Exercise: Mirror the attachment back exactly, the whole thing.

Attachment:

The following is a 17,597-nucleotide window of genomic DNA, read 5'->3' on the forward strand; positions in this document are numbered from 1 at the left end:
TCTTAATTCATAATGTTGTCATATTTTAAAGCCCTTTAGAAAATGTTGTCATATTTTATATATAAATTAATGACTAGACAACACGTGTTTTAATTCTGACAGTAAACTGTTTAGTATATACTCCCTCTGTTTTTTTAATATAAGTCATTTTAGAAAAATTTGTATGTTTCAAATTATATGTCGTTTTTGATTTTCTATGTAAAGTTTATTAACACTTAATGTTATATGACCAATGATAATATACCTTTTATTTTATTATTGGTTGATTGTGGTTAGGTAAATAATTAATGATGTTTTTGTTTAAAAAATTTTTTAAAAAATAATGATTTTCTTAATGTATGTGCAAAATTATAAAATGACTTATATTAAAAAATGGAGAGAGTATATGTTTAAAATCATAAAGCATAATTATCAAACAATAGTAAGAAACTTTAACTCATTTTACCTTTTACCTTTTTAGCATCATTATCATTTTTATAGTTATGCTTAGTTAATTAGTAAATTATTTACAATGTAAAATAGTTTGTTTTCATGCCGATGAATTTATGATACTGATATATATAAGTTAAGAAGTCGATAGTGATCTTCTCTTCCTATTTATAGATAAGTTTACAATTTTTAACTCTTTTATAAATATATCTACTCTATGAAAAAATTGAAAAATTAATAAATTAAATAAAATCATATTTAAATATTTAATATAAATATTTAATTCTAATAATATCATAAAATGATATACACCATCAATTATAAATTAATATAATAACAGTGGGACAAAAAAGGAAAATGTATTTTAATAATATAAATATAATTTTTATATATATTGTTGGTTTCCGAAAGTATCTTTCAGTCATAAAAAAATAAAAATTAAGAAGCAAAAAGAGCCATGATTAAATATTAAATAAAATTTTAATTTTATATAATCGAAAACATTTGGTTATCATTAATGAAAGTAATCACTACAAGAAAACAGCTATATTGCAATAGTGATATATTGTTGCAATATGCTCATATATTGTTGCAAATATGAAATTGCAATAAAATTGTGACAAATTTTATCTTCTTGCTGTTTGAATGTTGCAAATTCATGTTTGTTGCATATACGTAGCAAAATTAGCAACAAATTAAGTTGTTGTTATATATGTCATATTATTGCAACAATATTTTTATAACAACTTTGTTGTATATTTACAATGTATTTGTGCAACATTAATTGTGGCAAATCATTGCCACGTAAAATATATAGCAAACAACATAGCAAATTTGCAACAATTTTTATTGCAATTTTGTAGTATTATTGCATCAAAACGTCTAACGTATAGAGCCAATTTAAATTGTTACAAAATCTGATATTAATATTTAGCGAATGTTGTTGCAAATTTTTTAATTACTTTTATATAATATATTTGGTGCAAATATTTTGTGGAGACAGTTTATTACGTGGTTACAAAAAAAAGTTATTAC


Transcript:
The following is a 17,597-nucleotide window of genomic DNA, read 5'->3' on the forward strand; positions in this document are numbered from 1 at the left end:
TCTTAATTCATAATGTTGTCATATTTTAAAGCCCTTTAGAAAATGTTGTCATATTTTATATATAAATTAATGACTAGACAACACGTGTTTTAATTCTGACAGTAAACTGTTTAGTATATACTCCCTCTGTTTTTTTAATATAAGTCATTTTAGAAAAATTTGTATGTTTCAAATTATATGTCGTTTTTGATTTTCTATGTAAAGTTTATTAACACTTAATGTTATATGACCAATGATAATATACCTTTTATTTTATTATTGGTTGATTGTGGTTAGGTAAATAATTAATGATGTTTTTGTTTAAAAAATTTTTTAAAAAATAATGATTTTCTTAATGTATGTGCAAAATTATAAAATGACTTATATTAAAAAATGGAGAGAGTATATGTTTAAAATCATAAAGCATAATTATCAAACAATAGTAAGAAACTTTAACTCATTTTACCTTTTACCTTTTTAGCATCATTATCATTTTTATAGTTATGCTTAGTTAATTAGTAAATTATTTACAATGTAAAATAGTTTGTTTTCATGCCGATGAATTTATGATACTGATATATATAAGTTAAGAAGTCGATAGTGATCTTCTCTTCCTATTTATAGATAAGTTTACAATTTTTAACTCTTTTATAAATATATCTACTCTATGAAAAAATTGAAAAATTAATAAATTAAATAAAATCATATTTAAATATTTAATATAAATATTTAATTCTAATAATATCATAAAATGATATACACCATCAATTATAAATTAATATAATAACAGTGGGACAAAAAAGGAAAATGTATTTTAATAATATAAATATAATTTTTATATATATTGTTGGTTTCCGAAAGTATCTTTCAGTCATAAAAAAATAAAAATTAAGAAGCAAAAAGAGCCATGATTAAATATTAAATAAAATTTTAATTTTATATAATCGAAAACATTTGGTTATCATTAATGAAAGTAATCACTACAAGAAAACAGCTATATTGCAATAGTGATATATTGTTGCAATATGCTCATATATTGTTGCAAATATGAAATTGCAATAAAATTGTGACAAATTTTATCTTCTTGCTGTTTGAATGTTGCAAATTCATGTTTGTTGCATATACGTAGCAAAATTAGCAACAAATTAAGTTGTTGTTATATATGTCATATTATTGCAACAATATTTTTATAACAACTTTGTTGTATATTTACAATGTATTTGTGCAACATTAATTGTGGCAAATCATTGCCACGTAAAATATATAGCAAACAACATAGCAAATTTGCAACAATTTTTATTGCAATTTTGTAGTATTATTGCATCAAAACGTCTAACGTATAGAGCCAATTTAAATTGTTACAAAATCTGATATTAATATTTAGCGAATGTTGTTGCAAATTTTTTAATTACTTTTATATAATATATTTGGTGCAAATATTTTGTGGAGACAGTTTATTACGTGGTTACAAAAAAAAGTTATTAC